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The focus of this course is mastering and becoming comfortable with the Multistate Bar Exam (MBE) by practicing and reviewing multiple-choice questions.  Specifically, the course will cover (1) the details of the MBE, including scoring and the ways in which the MBE is different from most other multiple-choice tests; (2) tips for effectively reading MBE questions and answer choices; and (3) test-taking and study strategies to help prepare for—and excel on—the MBE.  The course will include basic substantive coverage of MBE subjects. 

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The course examines the law of commercial paper (negotiable instruments payable in money) as codified in Articles 3 and 4 of the Uniform Commercial Code. The formal requisites of the various types of instruments are considered, as are the rights and liabilities of the several parties to such negotiable contracts. The concept and legal significance of holding in due course is treated in depth. Approximately one-third of the course concentrates on the mechanics of bank collection of checks and the related law as incorporated in Article 4 of the Code. (Breen, Tracy)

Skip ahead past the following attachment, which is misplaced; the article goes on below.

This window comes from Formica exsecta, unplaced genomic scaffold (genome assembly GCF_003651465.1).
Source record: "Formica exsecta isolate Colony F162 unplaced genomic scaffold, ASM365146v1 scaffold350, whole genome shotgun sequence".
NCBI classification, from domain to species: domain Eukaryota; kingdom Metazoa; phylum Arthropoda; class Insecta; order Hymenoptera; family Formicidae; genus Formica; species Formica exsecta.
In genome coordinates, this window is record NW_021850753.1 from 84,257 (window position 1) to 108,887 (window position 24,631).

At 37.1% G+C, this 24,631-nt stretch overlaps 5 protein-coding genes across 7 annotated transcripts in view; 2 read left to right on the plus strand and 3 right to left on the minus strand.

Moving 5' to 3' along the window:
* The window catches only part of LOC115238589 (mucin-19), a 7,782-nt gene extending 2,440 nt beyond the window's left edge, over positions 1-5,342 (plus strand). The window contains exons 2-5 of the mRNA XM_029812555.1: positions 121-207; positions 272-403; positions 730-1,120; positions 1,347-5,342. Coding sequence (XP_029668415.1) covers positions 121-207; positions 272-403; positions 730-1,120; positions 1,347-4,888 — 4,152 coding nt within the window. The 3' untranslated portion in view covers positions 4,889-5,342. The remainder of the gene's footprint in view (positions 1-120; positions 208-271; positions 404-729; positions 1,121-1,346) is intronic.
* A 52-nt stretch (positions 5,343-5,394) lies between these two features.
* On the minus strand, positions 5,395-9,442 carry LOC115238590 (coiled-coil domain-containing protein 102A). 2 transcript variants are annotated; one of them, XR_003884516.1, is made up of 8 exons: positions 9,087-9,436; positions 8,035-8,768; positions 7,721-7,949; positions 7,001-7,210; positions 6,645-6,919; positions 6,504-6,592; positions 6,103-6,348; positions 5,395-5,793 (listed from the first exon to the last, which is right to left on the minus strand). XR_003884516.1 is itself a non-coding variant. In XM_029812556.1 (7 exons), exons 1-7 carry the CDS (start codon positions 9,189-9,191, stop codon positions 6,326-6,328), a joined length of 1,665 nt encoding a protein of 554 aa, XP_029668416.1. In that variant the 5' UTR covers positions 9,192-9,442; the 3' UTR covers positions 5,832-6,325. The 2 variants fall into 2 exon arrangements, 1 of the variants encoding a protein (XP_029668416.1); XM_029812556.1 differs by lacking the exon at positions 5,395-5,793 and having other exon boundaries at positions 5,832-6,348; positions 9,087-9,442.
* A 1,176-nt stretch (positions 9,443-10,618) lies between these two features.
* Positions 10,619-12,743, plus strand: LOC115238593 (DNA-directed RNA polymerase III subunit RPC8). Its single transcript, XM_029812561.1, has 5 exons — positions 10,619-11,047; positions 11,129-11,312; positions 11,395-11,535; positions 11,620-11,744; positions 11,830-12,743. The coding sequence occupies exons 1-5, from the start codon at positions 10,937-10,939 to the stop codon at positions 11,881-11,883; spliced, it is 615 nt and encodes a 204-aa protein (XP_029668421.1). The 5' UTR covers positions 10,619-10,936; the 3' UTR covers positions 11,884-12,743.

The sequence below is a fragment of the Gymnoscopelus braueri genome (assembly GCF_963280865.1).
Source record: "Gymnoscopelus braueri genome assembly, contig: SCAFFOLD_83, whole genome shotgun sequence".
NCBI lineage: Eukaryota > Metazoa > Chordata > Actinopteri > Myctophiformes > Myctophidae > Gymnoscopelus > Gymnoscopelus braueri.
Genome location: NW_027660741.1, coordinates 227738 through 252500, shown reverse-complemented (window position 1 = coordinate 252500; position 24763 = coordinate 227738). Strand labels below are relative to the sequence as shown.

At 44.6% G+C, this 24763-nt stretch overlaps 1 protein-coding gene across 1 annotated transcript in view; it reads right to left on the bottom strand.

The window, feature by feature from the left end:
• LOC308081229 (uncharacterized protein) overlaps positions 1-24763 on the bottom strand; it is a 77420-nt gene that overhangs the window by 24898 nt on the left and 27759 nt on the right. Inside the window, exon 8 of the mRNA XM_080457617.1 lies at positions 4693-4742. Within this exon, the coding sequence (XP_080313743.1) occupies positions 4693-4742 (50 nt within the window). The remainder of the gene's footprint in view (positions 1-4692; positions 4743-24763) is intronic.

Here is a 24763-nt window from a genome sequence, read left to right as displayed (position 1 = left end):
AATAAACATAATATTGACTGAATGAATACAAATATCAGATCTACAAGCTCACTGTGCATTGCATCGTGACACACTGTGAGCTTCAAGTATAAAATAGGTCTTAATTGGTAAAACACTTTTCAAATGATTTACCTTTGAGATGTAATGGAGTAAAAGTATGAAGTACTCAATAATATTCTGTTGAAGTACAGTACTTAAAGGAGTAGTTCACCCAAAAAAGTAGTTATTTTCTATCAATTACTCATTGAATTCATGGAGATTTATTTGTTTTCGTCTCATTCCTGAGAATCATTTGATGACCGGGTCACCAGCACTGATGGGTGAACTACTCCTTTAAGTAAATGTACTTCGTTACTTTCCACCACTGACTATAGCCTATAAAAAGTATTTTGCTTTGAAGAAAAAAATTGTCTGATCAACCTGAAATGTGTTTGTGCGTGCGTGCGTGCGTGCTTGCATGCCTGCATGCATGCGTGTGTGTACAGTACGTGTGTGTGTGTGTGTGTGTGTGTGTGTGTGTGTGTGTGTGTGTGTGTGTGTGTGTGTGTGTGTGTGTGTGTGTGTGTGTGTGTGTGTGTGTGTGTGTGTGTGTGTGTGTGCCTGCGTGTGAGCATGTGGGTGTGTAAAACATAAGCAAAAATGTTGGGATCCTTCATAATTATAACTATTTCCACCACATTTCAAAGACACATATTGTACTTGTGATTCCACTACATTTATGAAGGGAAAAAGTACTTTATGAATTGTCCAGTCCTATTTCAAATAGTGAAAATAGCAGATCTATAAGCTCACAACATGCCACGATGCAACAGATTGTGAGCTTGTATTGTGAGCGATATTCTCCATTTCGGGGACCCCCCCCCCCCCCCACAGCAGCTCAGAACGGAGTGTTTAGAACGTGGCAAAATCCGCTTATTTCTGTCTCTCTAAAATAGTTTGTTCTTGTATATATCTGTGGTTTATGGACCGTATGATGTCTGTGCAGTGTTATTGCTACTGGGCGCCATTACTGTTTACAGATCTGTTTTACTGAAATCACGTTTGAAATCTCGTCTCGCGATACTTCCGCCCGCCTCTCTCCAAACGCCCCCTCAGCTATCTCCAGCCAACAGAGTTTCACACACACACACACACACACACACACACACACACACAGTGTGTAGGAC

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Skills


This course will teach the students the practical application of pre-trial discovery in Illinois. The course will demonstrate real world application of discovery, from pre-suit investigation, to interrogatories, requests for production, requests to admit, and depositions. Students will be required to participate in class projects and demonstrations on the techniques of using these discovery tools. (Phillips, Webb)

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This course integrates a theoretical and practical approach to the pretrial components of litigation.  Students gain an understanding of the purpose of pleadings, pretrial motions, depositions, and settlement conferences, and extend their knowledge through practical experience.  The second portion of the course complements the courses in trial practices by investigating the psychology of courtroom communication and its related effects.  Overall, students should develop a more well-rounded perspective of the pretrial aspects of litigation. (Murphy)